The Happiness Project, The Happiness Equation, 10% Happier — these are just three of the many books about positivity that have climbed to the top of bestseller lists in recent years. As people have developed addictions to mobile phones and focused on increasing their productivity, society has worked to balance the desire to do everything with the need to smile while doing it. In the spring of 2020, however, happiness feels hard to find.
Susan David, author and Harvard Medical School psychologist, is okay with putting happiness on the back burner. In fact, she believes it is essential to the struggle to cope with the COVID-19 pandemic.
“When we overly focus on happiness as a goal, we actually become less happy over time,” David said in the first installment of the TED Connects conversations series. “We’re almost seeking something as opposed to just living our lives. Rather than try to find happiness, I think now, for all of us, it’s best to come into ourselves, to come into our emotions, to not try to brush away the grief.”
David has surveyed around 70,000 people to understand their approaches to processing their emotions, and she found that many spend too much time avoiding any negative feelings. “We need to be curious,” she said. “What is my frustration telling me about what’s important to me? What is my guilt telling me when I’m interacting with my children right now? What does my anger tell me about what I value?”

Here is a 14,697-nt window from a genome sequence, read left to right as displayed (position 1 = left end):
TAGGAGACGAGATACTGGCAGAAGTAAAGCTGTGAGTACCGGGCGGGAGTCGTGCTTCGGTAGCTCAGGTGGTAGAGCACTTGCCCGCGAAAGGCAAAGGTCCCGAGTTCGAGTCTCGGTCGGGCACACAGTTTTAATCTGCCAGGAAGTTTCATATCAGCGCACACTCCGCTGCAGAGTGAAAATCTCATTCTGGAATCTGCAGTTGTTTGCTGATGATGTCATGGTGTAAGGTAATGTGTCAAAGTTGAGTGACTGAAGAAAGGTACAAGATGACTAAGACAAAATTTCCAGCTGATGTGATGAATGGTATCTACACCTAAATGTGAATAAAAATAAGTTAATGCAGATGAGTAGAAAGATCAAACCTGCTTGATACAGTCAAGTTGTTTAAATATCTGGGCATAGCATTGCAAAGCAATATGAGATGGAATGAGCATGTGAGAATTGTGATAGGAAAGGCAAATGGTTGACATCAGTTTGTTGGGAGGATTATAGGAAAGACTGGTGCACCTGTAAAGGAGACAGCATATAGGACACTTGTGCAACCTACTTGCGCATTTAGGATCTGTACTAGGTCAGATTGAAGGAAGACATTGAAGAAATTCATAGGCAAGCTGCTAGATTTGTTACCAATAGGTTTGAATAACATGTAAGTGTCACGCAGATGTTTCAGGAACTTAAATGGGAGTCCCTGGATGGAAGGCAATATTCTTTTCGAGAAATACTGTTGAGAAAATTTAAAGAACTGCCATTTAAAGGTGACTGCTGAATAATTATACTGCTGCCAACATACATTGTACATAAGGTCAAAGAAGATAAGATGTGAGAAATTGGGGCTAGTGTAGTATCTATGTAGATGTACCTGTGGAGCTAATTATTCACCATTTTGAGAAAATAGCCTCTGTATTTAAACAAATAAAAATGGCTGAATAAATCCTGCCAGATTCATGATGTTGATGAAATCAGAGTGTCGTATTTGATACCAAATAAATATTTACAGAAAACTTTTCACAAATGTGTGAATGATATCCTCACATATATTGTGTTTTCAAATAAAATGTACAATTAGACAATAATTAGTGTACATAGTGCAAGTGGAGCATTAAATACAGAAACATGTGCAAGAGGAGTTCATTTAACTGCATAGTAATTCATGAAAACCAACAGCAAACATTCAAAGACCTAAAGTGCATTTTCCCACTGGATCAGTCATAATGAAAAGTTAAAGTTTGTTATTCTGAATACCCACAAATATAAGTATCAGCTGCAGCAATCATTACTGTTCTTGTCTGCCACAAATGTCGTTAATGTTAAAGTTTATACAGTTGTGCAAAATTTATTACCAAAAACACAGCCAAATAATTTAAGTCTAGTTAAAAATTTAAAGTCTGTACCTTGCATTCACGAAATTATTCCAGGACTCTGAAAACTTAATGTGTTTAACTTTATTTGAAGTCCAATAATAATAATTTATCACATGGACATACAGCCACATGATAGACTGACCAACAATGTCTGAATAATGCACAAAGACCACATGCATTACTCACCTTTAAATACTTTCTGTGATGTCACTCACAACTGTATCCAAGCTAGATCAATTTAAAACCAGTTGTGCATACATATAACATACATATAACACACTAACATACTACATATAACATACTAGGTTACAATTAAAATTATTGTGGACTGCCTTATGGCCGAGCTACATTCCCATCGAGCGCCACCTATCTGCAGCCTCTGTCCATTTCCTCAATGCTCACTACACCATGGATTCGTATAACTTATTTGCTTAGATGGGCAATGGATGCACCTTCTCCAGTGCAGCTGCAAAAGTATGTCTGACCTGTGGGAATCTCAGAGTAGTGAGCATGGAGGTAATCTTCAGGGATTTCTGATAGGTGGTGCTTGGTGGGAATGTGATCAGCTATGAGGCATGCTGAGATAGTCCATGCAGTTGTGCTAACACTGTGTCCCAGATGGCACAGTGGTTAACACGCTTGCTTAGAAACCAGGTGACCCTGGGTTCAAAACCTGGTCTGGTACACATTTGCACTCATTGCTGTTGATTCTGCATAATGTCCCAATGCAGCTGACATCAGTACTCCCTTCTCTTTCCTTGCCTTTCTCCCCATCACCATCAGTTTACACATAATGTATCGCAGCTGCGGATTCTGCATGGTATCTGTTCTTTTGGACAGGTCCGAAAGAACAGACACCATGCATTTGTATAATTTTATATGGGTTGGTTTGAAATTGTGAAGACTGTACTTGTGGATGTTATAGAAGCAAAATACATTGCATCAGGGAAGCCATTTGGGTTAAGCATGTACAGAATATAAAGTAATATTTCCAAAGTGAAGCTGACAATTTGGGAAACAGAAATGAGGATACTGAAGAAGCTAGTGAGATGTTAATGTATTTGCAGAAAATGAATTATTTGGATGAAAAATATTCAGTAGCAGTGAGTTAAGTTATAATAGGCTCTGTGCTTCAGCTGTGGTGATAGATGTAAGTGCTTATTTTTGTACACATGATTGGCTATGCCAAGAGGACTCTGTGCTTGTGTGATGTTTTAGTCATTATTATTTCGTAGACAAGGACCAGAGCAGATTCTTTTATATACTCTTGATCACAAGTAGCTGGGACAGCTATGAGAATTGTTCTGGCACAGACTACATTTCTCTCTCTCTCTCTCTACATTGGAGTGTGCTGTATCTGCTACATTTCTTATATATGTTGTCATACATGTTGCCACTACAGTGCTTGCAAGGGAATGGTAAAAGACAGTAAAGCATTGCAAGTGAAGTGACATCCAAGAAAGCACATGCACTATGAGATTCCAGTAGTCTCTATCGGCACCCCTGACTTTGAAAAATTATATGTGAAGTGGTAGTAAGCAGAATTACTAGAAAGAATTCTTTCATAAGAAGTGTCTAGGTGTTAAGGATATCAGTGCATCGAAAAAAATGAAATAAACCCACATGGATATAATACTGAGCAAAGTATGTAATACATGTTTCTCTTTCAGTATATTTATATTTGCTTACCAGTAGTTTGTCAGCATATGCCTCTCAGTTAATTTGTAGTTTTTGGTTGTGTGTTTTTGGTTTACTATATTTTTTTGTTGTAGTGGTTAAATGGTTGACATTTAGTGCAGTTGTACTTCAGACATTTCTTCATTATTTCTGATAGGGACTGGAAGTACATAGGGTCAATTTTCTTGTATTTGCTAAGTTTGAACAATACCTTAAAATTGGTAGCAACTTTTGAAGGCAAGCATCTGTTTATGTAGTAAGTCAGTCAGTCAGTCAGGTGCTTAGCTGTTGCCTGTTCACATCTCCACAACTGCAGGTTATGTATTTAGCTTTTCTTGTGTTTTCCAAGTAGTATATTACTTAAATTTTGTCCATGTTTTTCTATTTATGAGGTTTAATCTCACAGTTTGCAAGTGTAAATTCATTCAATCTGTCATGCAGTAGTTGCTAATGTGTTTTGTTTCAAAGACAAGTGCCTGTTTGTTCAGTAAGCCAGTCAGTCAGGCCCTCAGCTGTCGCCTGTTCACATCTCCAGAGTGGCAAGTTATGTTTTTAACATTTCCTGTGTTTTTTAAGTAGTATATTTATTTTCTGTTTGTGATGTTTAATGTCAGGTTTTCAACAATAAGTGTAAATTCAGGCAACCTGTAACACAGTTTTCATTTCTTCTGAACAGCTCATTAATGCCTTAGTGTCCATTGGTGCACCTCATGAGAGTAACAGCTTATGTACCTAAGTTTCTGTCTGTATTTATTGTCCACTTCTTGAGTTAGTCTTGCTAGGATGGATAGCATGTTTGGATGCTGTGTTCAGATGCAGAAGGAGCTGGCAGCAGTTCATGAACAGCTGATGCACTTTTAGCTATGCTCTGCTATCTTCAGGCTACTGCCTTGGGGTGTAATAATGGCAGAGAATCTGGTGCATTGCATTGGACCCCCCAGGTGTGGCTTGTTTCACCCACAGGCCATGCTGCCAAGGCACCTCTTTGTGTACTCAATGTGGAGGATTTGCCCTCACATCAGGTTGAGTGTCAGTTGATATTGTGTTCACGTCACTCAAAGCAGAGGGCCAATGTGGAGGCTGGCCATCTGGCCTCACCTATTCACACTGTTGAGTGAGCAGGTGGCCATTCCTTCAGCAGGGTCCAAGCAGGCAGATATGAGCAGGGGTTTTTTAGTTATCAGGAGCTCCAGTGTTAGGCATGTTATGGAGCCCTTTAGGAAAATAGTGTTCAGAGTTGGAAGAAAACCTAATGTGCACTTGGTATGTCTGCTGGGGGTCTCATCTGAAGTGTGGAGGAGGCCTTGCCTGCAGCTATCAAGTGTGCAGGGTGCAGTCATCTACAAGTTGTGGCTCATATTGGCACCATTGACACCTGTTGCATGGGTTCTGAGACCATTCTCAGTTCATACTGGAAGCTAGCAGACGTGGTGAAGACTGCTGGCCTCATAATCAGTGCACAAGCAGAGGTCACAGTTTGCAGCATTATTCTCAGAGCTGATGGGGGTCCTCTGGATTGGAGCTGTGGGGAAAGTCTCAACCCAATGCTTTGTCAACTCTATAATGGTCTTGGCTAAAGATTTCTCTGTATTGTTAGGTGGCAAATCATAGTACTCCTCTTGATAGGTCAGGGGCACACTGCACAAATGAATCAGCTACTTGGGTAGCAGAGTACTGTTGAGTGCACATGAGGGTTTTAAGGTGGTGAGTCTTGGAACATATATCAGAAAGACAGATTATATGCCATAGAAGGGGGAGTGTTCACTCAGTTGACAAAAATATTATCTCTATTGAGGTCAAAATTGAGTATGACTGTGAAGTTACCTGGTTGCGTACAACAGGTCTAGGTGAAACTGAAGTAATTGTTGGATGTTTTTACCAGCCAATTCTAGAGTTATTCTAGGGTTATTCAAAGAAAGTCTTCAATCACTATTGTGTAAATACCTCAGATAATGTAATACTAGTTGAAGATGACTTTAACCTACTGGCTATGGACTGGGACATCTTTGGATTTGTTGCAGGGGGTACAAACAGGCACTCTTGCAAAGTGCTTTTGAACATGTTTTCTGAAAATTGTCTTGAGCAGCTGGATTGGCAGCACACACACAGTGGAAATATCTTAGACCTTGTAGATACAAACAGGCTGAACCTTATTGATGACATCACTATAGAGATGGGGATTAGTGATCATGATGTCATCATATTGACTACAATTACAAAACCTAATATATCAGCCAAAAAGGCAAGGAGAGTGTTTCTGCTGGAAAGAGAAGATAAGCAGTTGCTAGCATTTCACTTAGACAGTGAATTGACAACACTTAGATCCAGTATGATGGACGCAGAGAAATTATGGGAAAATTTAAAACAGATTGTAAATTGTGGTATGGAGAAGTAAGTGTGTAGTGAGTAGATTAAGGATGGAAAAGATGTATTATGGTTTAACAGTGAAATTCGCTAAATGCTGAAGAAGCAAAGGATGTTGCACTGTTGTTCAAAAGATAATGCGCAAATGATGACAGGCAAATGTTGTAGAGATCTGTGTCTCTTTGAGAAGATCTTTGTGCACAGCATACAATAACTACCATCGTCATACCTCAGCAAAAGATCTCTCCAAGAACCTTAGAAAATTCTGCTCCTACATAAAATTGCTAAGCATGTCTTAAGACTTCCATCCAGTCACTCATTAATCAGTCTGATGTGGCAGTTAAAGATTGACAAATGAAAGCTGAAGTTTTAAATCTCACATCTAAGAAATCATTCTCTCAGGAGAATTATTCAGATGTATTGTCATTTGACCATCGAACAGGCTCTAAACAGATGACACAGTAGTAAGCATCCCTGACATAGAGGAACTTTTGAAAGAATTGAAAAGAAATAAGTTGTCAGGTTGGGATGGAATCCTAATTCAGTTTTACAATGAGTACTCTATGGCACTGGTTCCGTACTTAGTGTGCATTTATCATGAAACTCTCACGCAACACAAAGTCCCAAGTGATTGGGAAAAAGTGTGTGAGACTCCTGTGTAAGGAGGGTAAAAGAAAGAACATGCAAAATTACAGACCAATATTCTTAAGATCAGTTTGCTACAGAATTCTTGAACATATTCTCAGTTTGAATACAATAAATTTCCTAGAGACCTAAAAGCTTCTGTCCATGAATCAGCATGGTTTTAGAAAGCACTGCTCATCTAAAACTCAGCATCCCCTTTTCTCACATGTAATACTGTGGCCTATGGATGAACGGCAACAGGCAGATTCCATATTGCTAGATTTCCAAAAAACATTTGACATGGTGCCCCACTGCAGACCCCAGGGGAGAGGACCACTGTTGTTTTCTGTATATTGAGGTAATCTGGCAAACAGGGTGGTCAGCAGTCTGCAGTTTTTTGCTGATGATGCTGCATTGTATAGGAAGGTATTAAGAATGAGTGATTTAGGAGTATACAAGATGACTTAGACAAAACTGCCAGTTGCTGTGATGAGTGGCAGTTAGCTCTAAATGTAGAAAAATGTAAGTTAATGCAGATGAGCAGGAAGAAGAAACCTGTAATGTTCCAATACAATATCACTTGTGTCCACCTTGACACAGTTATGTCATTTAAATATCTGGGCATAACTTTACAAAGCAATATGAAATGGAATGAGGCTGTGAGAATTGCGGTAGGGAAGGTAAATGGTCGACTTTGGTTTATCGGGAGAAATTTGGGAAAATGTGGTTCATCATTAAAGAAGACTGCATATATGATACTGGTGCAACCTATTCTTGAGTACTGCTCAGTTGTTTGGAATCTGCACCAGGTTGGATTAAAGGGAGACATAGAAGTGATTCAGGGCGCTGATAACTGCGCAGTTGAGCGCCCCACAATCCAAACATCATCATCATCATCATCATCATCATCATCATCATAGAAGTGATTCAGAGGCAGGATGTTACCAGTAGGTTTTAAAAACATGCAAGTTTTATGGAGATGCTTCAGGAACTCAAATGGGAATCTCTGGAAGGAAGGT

“Life,” David said, “is calling on every single one of us to move into the place of wisdom within ourselves.”
Finding that place in a time of extreme worry — aka every minute of every day right now — is not easy. David said that when a situation is ambiguous or fearful, “our minds try to fill in the blanks.” If you’ve recently read a predictive piece about how this pandemic might end, the number of potential deaths, or any other article that aims to offer some degree of certainty in a time of uncertainty, that’s the filling-in-the-blank approach at work. David said that it “often provokes more anxiety, more fear…the very opposite of what we need.”
“We get sucked into our news feeds,” David said. “Instead, we should be asking ourselves, ‘Is this helping me? Is there some alternative way that I can be engaging?’”
For David, those alternative forms of engagement have included gardening, calling old friends, and starting a list of books she wants to read. They are welcome breaks that help her get in touch with her emotions — an activity that can benefit everyone right now. “We own our emotions,” David said. “They don’t own and define us.”
David McMillin is an associate editor at Convene.
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